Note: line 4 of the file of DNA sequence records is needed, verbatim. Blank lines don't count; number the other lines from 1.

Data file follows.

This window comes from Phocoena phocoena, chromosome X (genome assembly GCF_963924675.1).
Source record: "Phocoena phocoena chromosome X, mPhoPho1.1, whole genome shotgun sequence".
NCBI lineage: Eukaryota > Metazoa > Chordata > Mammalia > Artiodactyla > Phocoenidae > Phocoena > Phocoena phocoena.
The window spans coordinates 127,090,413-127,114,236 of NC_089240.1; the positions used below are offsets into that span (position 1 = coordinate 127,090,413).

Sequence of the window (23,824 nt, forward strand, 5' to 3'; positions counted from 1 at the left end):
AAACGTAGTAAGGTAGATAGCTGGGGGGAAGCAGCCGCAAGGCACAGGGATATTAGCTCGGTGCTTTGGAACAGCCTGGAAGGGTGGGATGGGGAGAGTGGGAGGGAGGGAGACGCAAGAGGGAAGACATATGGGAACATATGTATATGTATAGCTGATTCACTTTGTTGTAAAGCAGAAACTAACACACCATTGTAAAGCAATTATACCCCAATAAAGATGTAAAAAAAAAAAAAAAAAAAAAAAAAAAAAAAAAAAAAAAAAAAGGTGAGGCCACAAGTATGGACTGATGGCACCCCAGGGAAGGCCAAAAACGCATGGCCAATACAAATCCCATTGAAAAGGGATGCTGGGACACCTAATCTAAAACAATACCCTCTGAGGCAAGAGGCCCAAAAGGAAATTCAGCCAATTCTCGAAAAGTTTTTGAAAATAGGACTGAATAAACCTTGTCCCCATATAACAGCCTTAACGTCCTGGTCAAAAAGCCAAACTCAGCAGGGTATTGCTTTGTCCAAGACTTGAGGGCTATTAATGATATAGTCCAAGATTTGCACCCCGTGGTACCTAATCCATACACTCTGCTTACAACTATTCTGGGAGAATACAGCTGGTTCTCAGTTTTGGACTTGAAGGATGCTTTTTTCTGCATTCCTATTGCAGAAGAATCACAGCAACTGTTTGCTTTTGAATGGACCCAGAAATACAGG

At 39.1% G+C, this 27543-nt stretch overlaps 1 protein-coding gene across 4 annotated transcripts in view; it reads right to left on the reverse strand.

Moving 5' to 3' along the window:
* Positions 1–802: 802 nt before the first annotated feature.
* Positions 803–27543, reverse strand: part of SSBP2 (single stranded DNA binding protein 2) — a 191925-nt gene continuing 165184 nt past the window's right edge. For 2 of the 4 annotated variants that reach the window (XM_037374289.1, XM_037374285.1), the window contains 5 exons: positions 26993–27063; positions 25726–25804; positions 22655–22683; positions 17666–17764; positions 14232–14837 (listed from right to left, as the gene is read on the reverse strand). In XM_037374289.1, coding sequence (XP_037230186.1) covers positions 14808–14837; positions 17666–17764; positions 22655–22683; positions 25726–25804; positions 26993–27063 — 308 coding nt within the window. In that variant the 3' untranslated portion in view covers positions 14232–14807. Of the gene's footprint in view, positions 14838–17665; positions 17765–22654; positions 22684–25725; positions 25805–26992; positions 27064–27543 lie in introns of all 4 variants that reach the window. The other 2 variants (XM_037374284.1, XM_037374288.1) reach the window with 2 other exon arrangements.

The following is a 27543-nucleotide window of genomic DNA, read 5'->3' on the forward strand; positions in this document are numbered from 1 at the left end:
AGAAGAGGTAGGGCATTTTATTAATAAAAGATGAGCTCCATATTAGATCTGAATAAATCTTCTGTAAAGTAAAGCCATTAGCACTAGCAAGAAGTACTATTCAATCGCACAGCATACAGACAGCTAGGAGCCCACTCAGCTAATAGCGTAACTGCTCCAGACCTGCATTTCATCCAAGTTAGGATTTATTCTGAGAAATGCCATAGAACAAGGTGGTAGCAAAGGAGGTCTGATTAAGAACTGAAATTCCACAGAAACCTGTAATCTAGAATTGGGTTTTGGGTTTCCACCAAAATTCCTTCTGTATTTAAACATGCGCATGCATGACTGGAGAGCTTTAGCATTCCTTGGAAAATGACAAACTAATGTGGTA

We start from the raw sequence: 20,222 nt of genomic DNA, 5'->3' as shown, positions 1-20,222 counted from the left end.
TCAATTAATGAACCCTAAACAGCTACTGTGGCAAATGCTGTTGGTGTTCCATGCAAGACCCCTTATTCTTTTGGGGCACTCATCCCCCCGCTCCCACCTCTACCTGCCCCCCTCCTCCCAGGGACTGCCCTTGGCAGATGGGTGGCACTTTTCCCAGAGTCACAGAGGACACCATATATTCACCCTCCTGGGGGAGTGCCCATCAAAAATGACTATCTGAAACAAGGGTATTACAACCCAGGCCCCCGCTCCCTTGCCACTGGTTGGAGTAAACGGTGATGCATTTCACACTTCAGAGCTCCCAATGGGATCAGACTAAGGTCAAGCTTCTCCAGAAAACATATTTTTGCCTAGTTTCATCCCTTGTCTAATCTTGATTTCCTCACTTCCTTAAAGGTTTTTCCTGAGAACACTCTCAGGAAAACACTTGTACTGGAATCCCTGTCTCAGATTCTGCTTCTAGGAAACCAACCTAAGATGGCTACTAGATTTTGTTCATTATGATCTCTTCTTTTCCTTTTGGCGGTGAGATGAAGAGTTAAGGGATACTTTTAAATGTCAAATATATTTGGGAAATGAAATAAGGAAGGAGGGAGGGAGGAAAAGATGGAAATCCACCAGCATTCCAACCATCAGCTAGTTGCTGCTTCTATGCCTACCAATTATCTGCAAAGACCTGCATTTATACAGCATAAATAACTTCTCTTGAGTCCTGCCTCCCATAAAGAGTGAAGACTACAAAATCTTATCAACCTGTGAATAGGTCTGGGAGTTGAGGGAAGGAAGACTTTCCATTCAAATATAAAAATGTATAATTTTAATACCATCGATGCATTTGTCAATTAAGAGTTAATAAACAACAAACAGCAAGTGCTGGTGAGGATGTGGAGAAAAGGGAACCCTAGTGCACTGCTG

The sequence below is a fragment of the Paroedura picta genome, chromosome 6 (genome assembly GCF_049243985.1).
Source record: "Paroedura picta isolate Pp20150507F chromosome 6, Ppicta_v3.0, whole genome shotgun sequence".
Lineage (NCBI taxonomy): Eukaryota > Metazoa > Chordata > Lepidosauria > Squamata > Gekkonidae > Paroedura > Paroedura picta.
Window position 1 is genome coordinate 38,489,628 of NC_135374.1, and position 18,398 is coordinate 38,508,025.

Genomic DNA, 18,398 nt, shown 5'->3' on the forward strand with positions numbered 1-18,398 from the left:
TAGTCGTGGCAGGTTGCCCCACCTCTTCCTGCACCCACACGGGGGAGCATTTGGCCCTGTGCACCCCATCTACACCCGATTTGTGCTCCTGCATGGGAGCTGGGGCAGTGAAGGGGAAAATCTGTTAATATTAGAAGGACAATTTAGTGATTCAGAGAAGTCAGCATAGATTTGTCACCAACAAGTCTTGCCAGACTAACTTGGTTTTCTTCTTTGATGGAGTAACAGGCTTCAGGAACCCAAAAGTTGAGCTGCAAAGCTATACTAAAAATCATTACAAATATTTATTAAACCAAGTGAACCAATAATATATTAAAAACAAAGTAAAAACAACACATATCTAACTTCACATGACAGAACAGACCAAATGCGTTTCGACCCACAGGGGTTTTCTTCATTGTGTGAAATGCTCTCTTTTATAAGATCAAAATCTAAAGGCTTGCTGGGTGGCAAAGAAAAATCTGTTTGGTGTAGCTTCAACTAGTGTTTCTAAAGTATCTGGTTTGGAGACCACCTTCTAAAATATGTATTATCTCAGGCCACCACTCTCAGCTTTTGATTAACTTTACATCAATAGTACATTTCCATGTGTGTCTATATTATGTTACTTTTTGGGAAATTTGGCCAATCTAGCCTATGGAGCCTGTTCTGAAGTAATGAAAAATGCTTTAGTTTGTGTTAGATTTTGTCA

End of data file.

The window spans coordinates 127,090,413-127,114,236 of NC_089240.1; the positions used below are offsets into that span (position 1 = coordinate 127,090,413).